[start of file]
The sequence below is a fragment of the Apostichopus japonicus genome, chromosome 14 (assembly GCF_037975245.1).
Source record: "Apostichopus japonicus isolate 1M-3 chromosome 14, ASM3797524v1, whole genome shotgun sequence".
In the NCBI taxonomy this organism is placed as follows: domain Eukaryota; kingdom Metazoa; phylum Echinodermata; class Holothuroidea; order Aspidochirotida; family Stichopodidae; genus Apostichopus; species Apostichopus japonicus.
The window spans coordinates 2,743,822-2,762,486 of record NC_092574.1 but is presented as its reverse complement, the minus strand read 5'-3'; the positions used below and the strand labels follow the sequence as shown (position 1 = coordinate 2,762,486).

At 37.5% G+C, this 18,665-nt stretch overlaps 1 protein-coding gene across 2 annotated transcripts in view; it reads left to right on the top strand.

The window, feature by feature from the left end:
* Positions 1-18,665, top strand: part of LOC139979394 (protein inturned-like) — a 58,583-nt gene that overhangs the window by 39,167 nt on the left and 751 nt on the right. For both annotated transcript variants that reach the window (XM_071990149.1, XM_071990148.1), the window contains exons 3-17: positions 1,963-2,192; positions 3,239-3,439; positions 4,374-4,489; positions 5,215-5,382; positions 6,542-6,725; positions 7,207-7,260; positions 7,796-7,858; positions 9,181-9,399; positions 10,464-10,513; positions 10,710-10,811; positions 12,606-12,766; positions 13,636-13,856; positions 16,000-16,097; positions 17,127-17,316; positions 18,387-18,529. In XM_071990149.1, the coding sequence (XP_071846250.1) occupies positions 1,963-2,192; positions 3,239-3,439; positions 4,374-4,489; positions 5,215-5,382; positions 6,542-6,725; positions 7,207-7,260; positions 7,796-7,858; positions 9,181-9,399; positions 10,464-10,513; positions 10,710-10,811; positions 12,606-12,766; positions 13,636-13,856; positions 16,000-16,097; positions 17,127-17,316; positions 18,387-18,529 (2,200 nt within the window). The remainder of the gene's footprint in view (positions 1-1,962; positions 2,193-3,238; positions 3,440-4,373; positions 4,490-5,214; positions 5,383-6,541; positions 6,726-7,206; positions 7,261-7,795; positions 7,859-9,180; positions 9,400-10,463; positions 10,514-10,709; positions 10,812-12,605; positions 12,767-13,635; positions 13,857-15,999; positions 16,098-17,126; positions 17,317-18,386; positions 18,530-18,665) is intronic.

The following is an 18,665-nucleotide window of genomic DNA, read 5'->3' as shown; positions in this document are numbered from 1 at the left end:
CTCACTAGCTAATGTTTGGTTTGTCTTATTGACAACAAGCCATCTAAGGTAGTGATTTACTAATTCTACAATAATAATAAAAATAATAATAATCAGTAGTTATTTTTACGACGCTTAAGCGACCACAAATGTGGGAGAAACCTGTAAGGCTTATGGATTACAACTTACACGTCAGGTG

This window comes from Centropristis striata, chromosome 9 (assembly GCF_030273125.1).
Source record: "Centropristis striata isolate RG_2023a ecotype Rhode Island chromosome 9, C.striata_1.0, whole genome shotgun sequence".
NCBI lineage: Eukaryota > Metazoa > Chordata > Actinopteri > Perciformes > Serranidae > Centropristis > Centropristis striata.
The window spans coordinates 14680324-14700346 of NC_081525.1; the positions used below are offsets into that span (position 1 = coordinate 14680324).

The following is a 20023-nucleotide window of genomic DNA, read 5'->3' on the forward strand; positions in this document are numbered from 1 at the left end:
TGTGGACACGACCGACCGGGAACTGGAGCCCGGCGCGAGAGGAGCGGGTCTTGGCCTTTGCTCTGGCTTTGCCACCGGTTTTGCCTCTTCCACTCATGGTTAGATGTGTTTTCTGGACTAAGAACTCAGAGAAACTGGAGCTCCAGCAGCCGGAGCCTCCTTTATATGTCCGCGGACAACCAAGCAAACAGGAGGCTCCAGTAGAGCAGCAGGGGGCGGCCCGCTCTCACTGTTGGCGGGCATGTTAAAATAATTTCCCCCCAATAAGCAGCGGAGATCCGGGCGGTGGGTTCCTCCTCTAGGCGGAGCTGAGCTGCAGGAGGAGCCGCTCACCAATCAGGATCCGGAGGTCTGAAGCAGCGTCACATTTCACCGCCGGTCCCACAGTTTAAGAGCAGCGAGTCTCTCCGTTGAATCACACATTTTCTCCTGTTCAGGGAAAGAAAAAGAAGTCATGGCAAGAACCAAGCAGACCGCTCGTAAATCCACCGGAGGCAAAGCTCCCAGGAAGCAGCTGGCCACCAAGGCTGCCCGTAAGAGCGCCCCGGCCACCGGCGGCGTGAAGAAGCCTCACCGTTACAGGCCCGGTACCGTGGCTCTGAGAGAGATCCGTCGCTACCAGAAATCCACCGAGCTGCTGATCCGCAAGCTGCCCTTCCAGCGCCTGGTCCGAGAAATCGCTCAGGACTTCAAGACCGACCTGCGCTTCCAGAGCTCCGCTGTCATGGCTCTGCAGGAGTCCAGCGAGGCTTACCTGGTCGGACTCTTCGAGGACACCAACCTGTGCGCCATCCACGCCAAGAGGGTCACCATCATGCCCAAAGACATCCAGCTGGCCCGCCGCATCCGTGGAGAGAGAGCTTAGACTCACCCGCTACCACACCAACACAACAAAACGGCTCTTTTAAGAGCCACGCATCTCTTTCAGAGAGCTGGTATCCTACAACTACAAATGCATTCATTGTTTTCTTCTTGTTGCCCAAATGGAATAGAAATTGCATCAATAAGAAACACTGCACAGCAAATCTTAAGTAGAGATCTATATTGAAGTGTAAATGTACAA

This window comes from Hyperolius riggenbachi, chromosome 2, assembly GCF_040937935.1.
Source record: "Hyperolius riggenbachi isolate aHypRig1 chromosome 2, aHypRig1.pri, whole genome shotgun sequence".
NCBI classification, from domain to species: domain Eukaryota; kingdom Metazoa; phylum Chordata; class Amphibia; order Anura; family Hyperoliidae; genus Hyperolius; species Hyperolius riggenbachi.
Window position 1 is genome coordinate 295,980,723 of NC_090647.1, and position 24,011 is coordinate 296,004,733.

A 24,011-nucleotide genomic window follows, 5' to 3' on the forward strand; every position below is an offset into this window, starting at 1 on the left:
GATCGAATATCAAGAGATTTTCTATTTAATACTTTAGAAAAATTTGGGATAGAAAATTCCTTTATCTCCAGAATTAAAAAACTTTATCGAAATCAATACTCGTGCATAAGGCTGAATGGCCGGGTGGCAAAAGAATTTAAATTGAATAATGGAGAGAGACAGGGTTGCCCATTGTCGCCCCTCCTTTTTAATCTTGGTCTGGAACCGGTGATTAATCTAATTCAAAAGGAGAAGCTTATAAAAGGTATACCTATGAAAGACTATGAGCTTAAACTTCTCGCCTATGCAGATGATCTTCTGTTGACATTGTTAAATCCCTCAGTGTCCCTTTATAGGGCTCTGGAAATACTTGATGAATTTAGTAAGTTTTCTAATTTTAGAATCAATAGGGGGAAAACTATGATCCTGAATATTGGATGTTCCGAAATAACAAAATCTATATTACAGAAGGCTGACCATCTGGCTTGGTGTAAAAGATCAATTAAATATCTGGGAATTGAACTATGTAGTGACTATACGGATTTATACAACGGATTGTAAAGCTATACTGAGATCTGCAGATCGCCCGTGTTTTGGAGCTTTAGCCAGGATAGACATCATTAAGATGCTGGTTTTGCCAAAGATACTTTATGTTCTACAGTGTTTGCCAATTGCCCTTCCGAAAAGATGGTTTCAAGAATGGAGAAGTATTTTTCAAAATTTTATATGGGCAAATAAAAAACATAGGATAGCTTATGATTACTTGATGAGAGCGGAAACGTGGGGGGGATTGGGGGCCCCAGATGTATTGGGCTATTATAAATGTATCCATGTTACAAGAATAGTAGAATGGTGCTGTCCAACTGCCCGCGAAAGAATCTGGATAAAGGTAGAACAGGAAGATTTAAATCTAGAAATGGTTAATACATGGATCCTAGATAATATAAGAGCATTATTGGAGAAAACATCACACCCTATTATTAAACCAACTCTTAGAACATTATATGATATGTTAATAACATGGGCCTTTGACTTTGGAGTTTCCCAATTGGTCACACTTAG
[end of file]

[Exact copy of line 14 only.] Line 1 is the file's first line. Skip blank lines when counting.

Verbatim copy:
The following is a 20023-nucleotide window of genomic DNA, read 5'->3' on the forward strand; positions in this document are numbered from 1 at the left end: